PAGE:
When I placed the Legal Grounds cartoon in my last posting, I said I would be sharing more about the EU. The cartoon was aimed at the distorted perspective of the EU, and it is just the beginning.
EU Ambassador to Israel Lars Faaborg-Andersen consistently makes statements about the “fact” that, according to “international law,” Israel has no rights in Judea and Samaria.
Thus has Legal Grounds decided to invite him to participate in a debate with prestigious international lawyer Prof. Eugene Kontorovich, a member of our Legal Advisory Board, on the issue of Israel’s legal rights. The invitation has been sent and we are waiting for the ambassador’s response.
See more about the issues and what he has said, here:
I had written last, as well, about a drop in the incidence of terrorism here in Israel, and with the latest statistics out, the news is even better:
In March there was a total of six terrorism incidents (including shootings, stabbings, and vehicle rammings), compared to 56 in February.
According to an announcement by the Bank of Israel, Israel last year recorded stable economic growth of 2.5 percent and its lowest unemployment rate in three decades…”
Pictured is Governor of the Bank of Israel, Karnit Flug, at a press conference days ago.
If the above is fairly amazing, in light of all that’s going on, what follows is perhaps even more so (emphasis added):
According to a Tourism Ministry official, last year saw no dip in tourism. Uri Steinberg, the North American Israeli tourism commissioner, said that
“2015 was the best year ever for tourism to Israel from North America and the first quarter of 2016 is up over 2015.”
Folks, if you haven’t visited Israel yet, you might think about scheduling a trip soon!
“[Ministry of Tourism Director-General Amir] Halevi also noted additional sources of growing tourism: China and India. In 2015, tourism from China to Israel grew 43 percent — to 50,000 visitors. The Tourism Ministry expects that number to double by 2018. Indian tourism rose 13 percent, with 40,000 tourists in 2015. The ministry foresees 80,000-100,000 Indian tourists visiting the country in 2018.”
A surprising and welcome turn of events, as well, near the border with Gaza, according to a JPost analysis:
”Once battered by Gazan rockets and shells, the southern border region is experiencing its quietest period in many years.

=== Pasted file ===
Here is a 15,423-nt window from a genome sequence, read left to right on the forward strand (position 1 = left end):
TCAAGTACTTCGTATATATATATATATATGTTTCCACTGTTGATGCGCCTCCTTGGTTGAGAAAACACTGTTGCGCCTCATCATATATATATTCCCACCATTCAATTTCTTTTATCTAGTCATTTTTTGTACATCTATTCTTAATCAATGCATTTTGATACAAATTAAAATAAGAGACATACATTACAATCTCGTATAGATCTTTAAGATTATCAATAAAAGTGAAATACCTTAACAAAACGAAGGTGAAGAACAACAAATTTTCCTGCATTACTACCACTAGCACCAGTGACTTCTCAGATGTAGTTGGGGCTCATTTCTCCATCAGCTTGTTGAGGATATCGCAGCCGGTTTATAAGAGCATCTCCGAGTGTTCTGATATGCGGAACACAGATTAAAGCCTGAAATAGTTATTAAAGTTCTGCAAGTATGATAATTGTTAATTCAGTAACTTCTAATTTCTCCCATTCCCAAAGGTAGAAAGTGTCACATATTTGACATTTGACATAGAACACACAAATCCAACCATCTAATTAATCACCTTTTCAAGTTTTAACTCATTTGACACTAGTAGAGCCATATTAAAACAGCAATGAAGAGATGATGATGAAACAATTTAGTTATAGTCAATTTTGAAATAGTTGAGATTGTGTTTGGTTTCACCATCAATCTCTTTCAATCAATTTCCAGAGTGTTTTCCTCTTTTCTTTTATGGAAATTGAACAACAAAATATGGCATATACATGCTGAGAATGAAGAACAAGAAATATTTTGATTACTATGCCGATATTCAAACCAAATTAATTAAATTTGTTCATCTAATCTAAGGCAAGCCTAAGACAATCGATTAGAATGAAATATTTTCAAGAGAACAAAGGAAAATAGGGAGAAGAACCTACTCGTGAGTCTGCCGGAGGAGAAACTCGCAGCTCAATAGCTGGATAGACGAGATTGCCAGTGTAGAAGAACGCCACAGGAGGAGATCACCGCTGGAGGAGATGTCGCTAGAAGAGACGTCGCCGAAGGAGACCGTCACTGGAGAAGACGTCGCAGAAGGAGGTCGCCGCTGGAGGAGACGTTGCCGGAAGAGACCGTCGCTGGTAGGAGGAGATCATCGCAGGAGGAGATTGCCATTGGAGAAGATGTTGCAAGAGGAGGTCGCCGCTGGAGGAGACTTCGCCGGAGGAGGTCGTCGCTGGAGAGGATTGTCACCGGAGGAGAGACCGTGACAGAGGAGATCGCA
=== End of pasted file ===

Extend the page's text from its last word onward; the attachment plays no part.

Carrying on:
”Beneath the surface, the IDF is taking many steps, most of them covert, to prepare for any surprises Hamas may attempt to spring on the South. It appears as if these steps are contributing to the current calm, for now, by deterring Hamas from risking a massive Israeli response…
”On the civilian front, a blossoming is under way. The area has seen record numbers of new residents moving to villages and kibbutzim that were once considered war zones. Farmers work their lands right up to the Gaza border under the watchful eye of the IDF, and a recent festival in the area drew over 100,000 revelers…
”The IDF tries not to disrupt this normality with too heavy a presence, but it stealthily inserts its forces into areas that allow it to call upon speedy firepower in incidents.
”Nestled between trees in the birch forests of the area, Merkava tanks could lay in wait, out of view but not out of the minds of Hamas, which likely suspects their hidden presence, though not their precise locations. Further back, artillery lies ready to go into action at any time.
”On the border, Combat Intelligence units gather information 24 hours a day, feeding it to control centers. Radars and cameras feed the control rooms.
”The Northern Brigade maintains a large quantity of firepower at the ready, and often shifts them around to keep its cards close to its chest…
“The IDF remain on high, discreet alert, investigating every suspicious activity it detects, multiple times a day…”
How long this state of affairs will last is very difficult to predict, but it is certainly a blessing now.
French Minister of Health Marisol Touraine visited Israel last week to learn from Israeli medical expertise on treating victims of terror attacks.
“Touraine also expressed her desire for greater cooperation between France and Israel, so that France can “’learn from the Israeli experience.’”
Last week, the Nuclear Security Summit was held in Washington DC.
The subject under discussion – a very frightening one – was nuclear terrorism. What this involves is most likely not a terror group stealing a nuclear weapon but rather acquiring radioactive material and using it in a terror attack:
Yuval Steinitz, Israel’s Minister of Energy explained that many of the injuries from such an attack would result from crowd panic, and that it was important for world leaders to think proactively about how to minimize panic, and also to develop strong cyber defense for nuclear reactors.
The concern is “radioactive materials stolen from nuclear reactors or from hospitals or from factories. Then if you take that and scatter it you can cause some serious harm. Israel is preparing for that scenario.”